Top 5 Questions Employers Ask in an Interview

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Your interviewer may ask common questions when evaluating you.
Your interviewer may ask common questions when evaluating you. (Image: Jupiterimages/Photos.com/Getty Images)

After you have secured a job interview, you may worry about presenting yourself in a positive manner by choosing professional attire, getting a haircut, polishing your shoes and getting sufficient rest the night before the interview. However, making a positive first impression is only one step in a successful interview. You also must answer questions posed by your prospective employer's hiring manager or human resources representative. Prepare answers to five common questions posed by interviewers in nearly every industry.

Reason for Leaving Your Employer

During a job interview, the hiring manager will likely ask why you left your previous employer, or why you want to leave your current employer. Answer this question honestly -- if you were fired, don't tell the interviewer you were laid off. Instead, tell the interviewer what you learned from the experience, and how you have used it to become a more valuable employee. If you quit or plan to quit, focus on how you want to improve your career or embrace new opportunities. In either case, avoid casting your former or current employer in a negative light, even if your separation from the employer was on less-than-friendly terms.

Self-Description

Your interviewer will likely ask, "Can you tell me about yourself." Although this open-ended question can seem daunting, it gives you an opportunity to establish yourself as an ideal job candidate. Answer by highlighting accomplishments, education and experience relevant to the job you are interviewing for, Refrain from telling personal stories unless they relate to the job position.

Strengths and Weaknesses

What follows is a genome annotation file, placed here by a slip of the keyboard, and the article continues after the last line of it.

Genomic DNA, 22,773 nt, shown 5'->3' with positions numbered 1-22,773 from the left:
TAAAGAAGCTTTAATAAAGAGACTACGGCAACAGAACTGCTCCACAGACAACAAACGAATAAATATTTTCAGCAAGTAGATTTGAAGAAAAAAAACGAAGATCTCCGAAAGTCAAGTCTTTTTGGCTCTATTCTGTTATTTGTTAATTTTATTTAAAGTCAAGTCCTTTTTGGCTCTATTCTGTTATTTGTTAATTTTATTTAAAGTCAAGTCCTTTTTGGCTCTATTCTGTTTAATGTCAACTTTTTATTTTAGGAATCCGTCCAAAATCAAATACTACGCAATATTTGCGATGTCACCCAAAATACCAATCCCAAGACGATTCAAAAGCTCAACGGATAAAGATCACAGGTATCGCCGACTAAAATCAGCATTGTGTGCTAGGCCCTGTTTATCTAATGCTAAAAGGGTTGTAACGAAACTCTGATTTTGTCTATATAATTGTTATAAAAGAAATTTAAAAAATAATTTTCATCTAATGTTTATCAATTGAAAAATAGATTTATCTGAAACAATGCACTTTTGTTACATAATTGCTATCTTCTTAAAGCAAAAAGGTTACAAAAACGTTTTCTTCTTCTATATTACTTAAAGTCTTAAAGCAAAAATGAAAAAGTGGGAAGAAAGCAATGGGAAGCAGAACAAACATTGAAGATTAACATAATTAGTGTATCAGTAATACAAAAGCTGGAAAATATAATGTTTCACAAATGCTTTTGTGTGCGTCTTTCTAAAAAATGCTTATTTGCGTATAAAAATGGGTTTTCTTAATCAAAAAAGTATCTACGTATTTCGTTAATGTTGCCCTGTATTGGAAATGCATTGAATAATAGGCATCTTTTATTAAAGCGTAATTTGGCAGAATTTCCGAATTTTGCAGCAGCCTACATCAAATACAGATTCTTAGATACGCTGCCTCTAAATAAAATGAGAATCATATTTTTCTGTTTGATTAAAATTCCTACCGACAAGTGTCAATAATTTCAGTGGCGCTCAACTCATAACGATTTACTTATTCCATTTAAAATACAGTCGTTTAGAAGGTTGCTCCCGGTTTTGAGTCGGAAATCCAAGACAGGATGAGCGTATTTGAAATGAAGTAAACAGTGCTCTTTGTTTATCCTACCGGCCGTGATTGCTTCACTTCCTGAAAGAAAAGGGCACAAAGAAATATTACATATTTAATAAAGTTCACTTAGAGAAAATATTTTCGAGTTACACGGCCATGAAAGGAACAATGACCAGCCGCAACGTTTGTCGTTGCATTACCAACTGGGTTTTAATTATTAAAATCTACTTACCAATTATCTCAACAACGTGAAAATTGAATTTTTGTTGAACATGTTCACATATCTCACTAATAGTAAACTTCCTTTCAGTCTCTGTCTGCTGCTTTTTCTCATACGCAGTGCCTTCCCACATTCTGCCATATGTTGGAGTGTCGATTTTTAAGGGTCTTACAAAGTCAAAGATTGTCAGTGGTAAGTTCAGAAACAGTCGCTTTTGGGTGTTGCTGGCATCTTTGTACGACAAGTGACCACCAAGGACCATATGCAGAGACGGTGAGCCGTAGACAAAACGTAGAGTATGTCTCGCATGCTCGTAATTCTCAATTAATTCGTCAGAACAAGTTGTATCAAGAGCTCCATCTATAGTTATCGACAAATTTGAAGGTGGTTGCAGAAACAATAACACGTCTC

In most interviews, the hiring manager will ask you to list and describe your strengths and weaknesses. When addressing strengths, speak confidently but not boastfully. Also, avoid listing strengths you do not truly possess -- your supervisor or manager will likely see the discrepancy once you begin working. When addressing weaknesses, turn each weakness into a positive trait -- for example, you might say that you expect more from yourself than others expect from you, or that you are a perfectionist.

Describing a Past Challenge

Your interviewer will typically assess your ability to handle adversity by asking you to describe a difficult challenge you faced in a previous job, and how you overcame that challenge. In most cases, the interviewer does not expect to hear that you handled a challenge perfectly. Instead, provide an honest account of a work challenge, describe the actions you took to address the challenge and talk about what you learned from the experience.

Goals

"What are your goals?" is a question heard by interviewees in a wide variety of industries. When you answer this question, focus on goals that relate to the position you are interviewing for, as well as goals that involve opportunities the position can provide. You may have goals such as business ownership or early retirement, but you should not discuss these with your interviewer.

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